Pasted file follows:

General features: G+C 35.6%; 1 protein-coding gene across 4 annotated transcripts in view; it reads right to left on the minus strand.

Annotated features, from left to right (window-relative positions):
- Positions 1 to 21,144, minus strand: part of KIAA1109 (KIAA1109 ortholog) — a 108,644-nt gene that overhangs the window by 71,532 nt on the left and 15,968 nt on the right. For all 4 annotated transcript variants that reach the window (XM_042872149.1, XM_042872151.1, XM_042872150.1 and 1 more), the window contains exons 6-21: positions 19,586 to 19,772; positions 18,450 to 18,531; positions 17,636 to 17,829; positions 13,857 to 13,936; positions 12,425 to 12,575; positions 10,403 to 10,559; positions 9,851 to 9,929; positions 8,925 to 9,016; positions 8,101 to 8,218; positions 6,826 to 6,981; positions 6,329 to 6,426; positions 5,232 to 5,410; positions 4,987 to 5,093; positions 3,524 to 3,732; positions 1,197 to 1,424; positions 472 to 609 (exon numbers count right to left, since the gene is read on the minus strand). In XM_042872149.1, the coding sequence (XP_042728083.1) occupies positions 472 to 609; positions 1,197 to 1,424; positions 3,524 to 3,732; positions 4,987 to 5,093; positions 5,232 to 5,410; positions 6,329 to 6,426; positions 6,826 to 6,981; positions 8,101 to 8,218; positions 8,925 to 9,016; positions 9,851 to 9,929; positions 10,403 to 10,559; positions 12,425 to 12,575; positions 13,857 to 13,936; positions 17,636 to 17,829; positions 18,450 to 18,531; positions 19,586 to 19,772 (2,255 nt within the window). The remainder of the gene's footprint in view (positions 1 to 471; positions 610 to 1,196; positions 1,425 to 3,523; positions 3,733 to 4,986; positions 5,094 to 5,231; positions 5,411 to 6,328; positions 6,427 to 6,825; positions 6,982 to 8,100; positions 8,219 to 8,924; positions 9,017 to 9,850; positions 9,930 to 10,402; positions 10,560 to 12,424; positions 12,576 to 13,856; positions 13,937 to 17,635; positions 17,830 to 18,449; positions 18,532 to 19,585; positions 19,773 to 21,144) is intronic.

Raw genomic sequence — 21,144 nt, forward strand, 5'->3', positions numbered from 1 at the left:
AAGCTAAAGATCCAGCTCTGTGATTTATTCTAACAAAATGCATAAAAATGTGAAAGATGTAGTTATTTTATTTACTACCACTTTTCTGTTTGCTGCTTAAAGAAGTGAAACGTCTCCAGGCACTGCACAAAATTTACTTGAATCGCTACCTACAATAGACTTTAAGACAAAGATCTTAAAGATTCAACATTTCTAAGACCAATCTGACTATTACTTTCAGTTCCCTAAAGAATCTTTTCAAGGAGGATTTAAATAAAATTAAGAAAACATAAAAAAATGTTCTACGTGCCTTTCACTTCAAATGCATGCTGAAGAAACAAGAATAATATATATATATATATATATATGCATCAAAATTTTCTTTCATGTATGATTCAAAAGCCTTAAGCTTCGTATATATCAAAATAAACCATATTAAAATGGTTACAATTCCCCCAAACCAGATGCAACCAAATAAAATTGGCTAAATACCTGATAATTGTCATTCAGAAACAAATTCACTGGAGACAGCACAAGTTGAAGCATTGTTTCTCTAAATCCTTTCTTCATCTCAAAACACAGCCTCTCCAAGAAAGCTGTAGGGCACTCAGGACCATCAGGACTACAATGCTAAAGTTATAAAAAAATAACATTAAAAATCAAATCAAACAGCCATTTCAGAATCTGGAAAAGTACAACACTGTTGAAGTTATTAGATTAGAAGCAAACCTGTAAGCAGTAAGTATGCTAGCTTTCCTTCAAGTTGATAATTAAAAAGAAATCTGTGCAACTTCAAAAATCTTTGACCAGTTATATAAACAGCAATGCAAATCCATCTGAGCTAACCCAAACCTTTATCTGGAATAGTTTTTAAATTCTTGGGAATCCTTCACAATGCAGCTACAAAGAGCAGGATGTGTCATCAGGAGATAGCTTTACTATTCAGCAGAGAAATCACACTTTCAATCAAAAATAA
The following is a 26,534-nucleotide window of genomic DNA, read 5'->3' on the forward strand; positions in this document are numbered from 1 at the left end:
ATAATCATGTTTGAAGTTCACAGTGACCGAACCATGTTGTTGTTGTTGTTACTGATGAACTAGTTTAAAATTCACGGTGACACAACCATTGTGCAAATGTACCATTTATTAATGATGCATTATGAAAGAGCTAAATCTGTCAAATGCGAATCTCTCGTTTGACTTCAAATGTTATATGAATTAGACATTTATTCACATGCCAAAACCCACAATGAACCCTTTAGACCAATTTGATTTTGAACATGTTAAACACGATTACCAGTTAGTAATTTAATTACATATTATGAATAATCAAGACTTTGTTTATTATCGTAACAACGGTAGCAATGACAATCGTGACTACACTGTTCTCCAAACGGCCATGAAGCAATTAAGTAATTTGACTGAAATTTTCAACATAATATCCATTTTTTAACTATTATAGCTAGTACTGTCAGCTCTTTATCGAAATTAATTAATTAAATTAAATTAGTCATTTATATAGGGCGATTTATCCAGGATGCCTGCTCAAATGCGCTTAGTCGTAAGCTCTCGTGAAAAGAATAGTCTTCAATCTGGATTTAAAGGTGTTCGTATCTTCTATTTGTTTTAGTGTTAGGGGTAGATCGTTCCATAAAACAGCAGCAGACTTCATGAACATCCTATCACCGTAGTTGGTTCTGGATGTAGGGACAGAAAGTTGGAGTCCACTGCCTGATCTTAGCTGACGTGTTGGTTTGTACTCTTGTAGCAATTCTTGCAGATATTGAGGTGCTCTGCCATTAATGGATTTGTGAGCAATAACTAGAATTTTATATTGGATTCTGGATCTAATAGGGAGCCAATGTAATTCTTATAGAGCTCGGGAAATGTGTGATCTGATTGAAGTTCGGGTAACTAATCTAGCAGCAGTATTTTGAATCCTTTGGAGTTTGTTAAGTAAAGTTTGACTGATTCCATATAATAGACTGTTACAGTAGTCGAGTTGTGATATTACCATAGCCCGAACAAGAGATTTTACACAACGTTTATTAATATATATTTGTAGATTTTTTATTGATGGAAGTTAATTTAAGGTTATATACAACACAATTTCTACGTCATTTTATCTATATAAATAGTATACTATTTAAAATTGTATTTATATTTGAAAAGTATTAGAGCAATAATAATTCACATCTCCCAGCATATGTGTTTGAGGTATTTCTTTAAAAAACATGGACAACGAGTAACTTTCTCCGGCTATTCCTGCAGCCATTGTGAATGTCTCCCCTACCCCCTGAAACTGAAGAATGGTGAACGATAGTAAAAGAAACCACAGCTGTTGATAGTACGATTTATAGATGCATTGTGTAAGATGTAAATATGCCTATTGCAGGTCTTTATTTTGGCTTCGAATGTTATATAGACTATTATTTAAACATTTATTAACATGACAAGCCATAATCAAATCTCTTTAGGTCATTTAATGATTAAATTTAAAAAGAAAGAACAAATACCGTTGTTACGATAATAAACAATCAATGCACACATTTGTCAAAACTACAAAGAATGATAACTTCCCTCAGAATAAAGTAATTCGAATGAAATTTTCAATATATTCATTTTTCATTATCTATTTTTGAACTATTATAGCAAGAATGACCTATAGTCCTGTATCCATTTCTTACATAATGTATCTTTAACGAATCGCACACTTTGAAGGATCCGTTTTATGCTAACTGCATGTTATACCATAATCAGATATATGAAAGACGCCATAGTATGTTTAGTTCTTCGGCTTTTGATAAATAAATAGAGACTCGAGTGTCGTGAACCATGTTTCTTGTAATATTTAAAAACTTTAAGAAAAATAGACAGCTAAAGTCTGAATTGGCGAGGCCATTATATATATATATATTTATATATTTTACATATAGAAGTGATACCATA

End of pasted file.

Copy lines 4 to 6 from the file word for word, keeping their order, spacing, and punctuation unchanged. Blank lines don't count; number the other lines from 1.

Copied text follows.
Raw genomic sequence — 21,144 nt, forward strand, 5'->3', positions numbered from 1 at the left:
AAGCTAAAGATCCAGCTCTGTGATTTATTCTAACAAAATGCATAAAAATGTGAAAGATGTAGTTATTTTATTTACTACCACTTTTCTGTTTGCTGCTTAAAGAAGTGAAACGTCTCCAGGCACTGCACAAAATTTACTTGAATCGCTACCTACAATAGACTTTAAGACAAAGATCTTAAAGATTCAACATTTCTAAGACCAATCTGACTATTACTTTCAGTTCCCTAAAGAATCTTTTCAAGGAGGATTTAAATAAAATTAAGAAAACATAAAAAAATGTTCTACGTGCCTTTCACTTCAAATGCATGCTGAAGAAACAAGAATAATATATATATATATATATATATGCATCAAAATTTTCTTTCATGTATGATTCAAAAGCCTTAAGCTTCGTATATATCAAAATAAACCATATTAAAATGGTTACAATTCCCCCAAACCAGATGCAACCAAATAAAATTGGCTAAATACCTGATAATTGTCATTCAGAAACAAATTCACTGGAGACAGCACAAGTTGAAGCATTGTTTCTCTAAATCCTTTCTTCATCTCAAAACACAGCCTCTCCAAGAAAGCTGTAGGGCACTCAGGACCATCAGGACTACAATGCTAAAGTTATAAAAAAATAACATTAAAAATCAAATCAAACAGCCATTTCAGAATCTGGAAAAGTACAACACTGTTGAAGTTATTAGATTAGAAGCAAACCTGTAAGCAGTAAGTATGCTAGCTTTCCTTCAAGTTGATAATTAAAAAGAAATCTGTGCAACTTCAAAAATCTTTGACCAGTTATATAAACAGCAATGCAAATCCATCTGAGCTAACCCAAACCTTTATCTGGAATAGTTTTTAAATTCTTGGGAATCCTTCACAATGCAGCTACAAAGAGCAGGATGTGTCATCAGGAGATAGCTTTACTATTCAGCAGAGAAATCACACTTTCAATCAAAAATAA
The following is a 26,534-nucleotide window of genomic DNA, read 5'->3' on the forward strand; positions in this document are numbered from 1 at the left end: